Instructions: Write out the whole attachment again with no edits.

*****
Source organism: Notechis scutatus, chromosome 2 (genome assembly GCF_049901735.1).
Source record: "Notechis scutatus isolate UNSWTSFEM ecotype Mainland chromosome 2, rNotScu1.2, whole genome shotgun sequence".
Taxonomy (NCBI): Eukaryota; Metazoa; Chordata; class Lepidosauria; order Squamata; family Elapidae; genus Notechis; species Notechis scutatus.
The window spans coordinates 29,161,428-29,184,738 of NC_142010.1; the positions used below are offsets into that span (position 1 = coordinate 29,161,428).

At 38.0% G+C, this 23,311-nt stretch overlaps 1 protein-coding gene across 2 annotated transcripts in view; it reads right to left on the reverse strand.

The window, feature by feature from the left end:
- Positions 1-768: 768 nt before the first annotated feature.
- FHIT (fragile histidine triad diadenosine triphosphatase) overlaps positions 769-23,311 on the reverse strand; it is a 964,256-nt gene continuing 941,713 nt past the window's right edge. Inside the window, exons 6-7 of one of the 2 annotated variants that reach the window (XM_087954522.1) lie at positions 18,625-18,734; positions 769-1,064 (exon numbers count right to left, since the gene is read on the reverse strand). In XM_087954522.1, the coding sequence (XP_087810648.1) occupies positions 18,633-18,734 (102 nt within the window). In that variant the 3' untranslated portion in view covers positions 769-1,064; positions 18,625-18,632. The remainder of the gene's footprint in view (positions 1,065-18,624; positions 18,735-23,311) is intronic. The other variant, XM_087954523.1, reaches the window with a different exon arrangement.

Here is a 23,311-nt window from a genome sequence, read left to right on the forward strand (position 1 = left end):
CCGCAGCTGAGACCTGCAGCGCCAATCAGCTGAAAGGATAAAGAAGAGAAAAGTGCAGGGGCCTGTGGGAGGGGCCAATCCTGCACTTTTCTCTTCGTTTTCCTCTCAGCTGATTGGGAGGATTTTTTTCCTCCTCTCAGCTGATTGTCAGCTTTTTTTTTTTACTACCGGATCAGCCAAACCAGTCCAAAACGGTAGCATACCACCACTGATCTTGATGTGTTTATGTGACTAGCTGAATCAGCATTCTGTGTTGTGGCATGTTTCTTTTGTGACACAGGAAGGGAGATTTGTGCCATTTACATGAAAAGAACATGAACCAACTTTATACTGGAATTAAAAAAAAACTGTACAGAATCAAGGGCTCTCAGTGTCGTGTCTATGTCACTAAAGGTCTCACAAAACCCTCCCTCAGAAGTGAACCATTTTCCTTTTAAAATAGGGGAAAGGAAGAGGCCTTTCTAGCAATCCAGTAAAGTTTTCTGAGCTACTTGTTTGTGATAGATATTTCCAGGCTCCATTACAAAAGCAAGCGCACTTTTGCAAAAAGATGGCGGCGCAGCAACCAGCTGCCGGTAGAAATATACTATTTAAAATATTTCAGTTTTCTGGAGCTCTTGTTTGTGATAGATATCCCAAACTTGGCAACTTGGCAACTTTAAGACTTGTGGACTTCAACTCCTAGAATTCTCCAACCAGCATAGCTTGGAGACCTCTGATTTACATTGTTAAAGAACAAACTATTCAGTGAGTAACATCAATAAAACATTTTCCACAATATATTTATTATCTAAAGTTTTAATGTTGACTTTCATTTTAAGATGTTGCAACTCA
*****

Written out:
Source organism: Notechis scutatus, chromosome 2 (genome assembly GCF_049901735.1).
Source record: "Notechis scutatus isolate UNSWTSFEM ecotype Mainland chromosome 2, rNotScu1.2, whole genome shotgun sequence".
Taxonomy (NCBI): Eukaryota; Metazoa; Chordata; class Lepidosauria; order Squamata; family Elapidae; genus Notechis; species Notechis scutatus.
The window spans coordinates 29,161,428-29,184,738 of NC_142010.1; the positions used below are offsets into that span (position 1 = coordinate 29,161,428).

At 38.0% G+C, this 23,311-nt stretch overlaps 1 protein-coding gene across 2 annotated transcripts in view; it reads right to left on the reverse strand.

The window, feature by feature from the left end:
- Positions 1-768: 768 nt before the first annotated feature.
- FHIT (fragile histidine triad diadenosine triphosphatase) overlaps positions 769-23,311 on the reverse strand; it is a 964,256-nt gene continuing 941,713 nt past the window's right edge. Inside the window, exons 6-7 of one of the 2 annotated variants that reach the window (XM_087954522.1) lie at positions 18,625-18,734; positions 769-1,064 (exon numbers count right to left, since the gene is read on the reverse strand). In XM_087954522.1, the coding sequence (XP_087810648.1) occupies positions 18,633-18,734 (102 nt within the window). In that variant the 3' untranslated portion in view covers positions 769-1,064; positions 18,625-18,632. The remainder of the gene's footprint in view (positions 1,065-18,624; positions 18,735-23,311) is intronic. The other variant, XM_087954523.1, reaches the window with a different exon arrangement.

Here is a 23,311-nt window from a genome sequence, read left to right on the forward strand (position 1 = left end):
CCGCAGCTGAGACCTGCAGCGCCAATCAGCTGAAAGGATAAAGAAGAGAAAAGTGCAGGGGCCTGTGGGAGGGGCCAATCCTGCACTTTTCTCTTCGTTTTCCTCTCAGCTGATTGGGAGGATTTTTTTCCTCCTCTCAGCTGATTGTCAGCTTTTTTTTTTTACTACCGGATCAGCCAAACCAGTCCAAAACGGTAGCATACCACCACTGATCTTGATGTGTTTATGTGACTAGCTGAATCAGCATTCTGTGTTGTGGCATGTTTCTTTTGTGACACAGGAAGGGAGATTTGTGCCATTTACATGAAAAGAACATGAACCAACTTTATACTGGAATTAAAAAAAAACTGTACAGAATCAAGGGCTCTCAGTGTCGTGTCTATGTCACTAAAGGTCTCACAAAACCCTCCCTCAGAAGTGAACCATTTTCCTTTTAAAATAGGGGAAAGGAAGAGGCCTTTCTAGCAATCCAGTAAAGTTTTCTGAGCTACTTGTTTGTGATAGATATTTCCAGGCTCCATTACAAAAGCAAGCGCACTTTTGCAAAAAGATGGCGGCGCAGCAACCAGCTGCCGGTAGAAATATACTATTTAAAATATTTCAGTTTTCTGGAGCTCTTGTTTGTGATAGATATCCCAAACTTGGCAACTTGGCAACTTTAAGACTTGTGGACTTCAACTCCTAGAATTCTCCAACCAGCATAGCTTGGAGACCTCTGATTTACATTGTTAAAGAACAAACTATTCAGTGAGTAACATCAATAAAACATTTTCCACAATATATTTATTATCTAAAGTTTTAATGTTGACTTTCATTTTAAGATGTTGCAACTCA